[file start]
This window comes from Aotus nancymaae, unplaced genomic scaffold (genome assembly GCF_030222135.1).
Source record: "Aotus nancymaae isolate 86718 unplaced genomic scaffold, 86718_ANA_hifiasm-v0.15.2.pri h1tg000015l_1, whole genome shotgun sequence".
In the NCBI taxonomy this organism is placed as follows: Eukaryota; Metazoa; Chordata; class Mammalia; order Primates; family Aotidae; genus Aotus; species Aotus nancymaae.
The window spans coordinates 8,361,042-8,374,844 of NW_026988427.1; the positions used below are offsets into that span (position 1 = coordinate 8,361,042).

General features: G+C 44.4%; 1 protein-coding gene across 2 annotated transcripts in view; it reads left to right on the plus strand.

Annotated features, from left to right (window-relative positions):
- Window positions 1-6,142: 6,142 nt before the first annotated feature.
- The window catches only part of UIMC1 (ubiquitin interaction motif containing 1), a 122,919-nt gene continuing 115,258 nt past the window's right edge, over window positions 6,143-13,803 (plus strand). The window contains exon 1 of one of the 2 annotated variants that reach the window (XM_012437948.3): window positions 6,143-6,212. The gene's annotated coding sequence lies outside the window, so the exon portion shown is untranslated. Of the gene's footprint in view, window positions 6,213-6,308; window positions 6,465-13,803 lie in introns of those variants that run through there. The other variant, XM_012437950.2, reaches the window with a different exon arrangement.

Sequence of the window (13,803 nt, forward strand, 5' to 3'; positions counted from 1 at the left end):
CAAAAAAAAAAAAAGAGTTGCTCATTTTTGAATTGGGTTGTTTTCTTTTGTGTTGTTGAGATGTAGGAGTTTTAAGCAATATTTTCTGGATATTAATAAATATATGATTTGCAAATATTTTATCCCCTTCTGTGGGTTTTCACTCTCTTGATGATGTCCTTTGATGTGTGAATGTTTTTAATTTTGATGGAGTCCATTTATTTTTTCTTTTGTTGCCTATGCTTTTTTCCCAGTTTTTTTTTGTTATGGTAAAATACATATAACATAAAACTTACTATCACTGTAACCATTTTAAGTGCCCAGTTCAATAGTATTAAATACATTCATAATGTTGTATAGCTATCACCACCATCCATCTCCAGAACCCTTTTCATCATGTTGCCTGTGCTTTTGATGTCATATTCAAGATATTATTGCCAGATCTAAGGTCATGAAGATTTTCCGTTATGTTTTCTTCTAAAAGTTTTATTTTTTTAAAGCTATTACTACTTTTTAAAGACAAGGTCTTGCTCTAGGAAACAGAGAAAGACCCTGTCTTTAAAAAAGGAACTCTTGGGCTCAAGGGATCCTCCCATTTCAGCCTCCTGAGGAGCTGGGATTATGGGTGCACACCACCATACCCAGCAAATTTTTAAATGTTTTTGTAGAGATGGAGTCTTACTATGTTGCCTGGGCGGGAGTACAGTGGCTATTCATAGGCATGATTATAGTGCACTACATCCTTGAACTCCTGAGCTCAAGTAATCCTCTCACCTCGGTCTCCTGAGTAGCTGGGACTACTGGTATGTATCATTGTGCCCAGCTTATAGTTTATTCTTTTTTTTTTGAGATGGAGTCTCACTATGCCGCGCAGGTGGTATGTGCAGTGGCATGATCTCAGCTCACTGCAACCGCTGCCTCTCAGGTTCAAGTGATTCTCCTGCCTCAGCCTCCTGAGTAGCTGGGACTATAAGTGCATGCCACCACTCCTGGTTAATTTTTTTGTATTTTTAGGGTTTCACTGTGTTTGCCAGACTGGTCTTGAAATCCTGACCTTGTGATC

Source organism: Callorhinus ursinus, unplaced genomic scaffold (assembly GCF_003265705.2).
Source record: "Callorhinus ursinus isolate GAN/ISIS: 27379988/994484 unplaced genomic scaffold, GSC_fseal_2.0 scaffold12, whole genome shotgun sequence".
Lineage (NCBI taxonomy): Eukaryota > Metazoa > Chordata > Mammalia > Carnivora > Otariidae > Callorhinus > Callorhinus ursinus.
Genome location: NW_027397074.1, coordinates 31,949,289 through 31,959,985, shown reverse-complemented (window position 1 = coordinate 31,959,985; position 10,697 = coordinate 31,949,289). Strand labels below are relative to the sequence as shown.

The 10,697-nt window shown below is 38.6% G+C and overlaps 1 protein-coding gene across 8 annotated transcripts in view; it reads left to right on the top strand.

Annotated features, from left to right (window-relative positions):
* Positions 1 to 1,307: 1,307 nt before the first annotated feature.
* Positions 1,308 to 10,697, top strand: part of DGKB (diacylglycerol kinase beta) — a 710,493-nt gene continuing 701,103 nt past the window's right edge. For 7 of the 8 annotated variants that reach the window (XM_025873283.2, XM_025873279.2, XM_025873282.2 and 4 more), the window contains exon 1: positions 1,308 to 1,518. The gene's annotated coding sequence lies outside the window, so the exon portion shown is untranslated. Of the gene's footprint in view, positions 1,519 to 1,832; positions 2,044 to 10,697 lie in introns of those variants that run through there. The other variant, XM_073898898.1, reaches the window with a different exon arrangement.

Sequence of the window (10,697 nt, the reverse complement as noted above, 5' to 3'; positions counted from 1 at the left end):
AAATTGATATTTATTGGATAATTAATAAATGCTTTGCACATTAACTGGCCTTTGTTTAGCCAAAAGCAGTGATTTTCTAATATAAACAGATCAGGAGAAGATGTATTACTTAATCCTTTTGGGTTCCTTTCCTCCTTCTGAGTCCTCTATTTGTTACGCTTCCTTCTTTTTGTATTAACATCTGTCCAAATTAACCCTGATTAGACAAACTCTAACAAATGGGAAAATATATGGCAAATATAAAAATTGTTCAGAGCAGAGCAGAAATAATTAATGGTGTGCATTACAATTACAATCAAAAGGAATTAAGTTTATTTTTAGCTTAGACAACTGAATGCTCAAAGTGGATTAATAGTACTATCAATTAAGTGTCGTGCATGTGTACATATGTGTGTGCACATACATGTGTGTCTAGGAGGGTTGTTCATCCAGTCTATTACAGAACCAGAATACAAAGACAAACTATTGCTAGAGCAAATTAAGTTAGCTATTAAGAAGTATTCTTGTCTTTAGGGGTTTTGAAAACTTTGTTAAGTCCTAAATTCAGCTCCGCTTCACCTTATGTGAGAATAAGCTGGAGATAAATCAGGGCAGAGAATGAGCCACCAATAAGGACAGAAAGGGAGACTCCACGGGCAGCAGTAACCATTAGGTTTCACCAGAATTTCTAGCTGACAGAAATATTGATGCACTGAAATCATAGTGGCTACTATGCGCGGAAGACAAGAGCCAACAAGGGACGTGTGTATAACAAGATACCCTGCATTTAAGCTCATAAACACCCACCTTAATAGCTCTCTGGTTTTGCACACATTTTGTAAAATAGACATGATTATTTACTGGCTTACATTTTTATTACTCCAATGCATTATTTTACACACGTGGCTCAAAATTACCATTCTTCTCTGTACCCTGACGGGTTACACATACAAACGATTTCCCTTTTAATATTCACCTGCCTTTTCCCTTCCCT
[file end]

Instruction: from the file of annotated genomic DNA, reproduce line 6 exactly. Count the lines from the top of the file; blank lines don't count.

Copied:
Annotated features, from left to right (window-relative positions):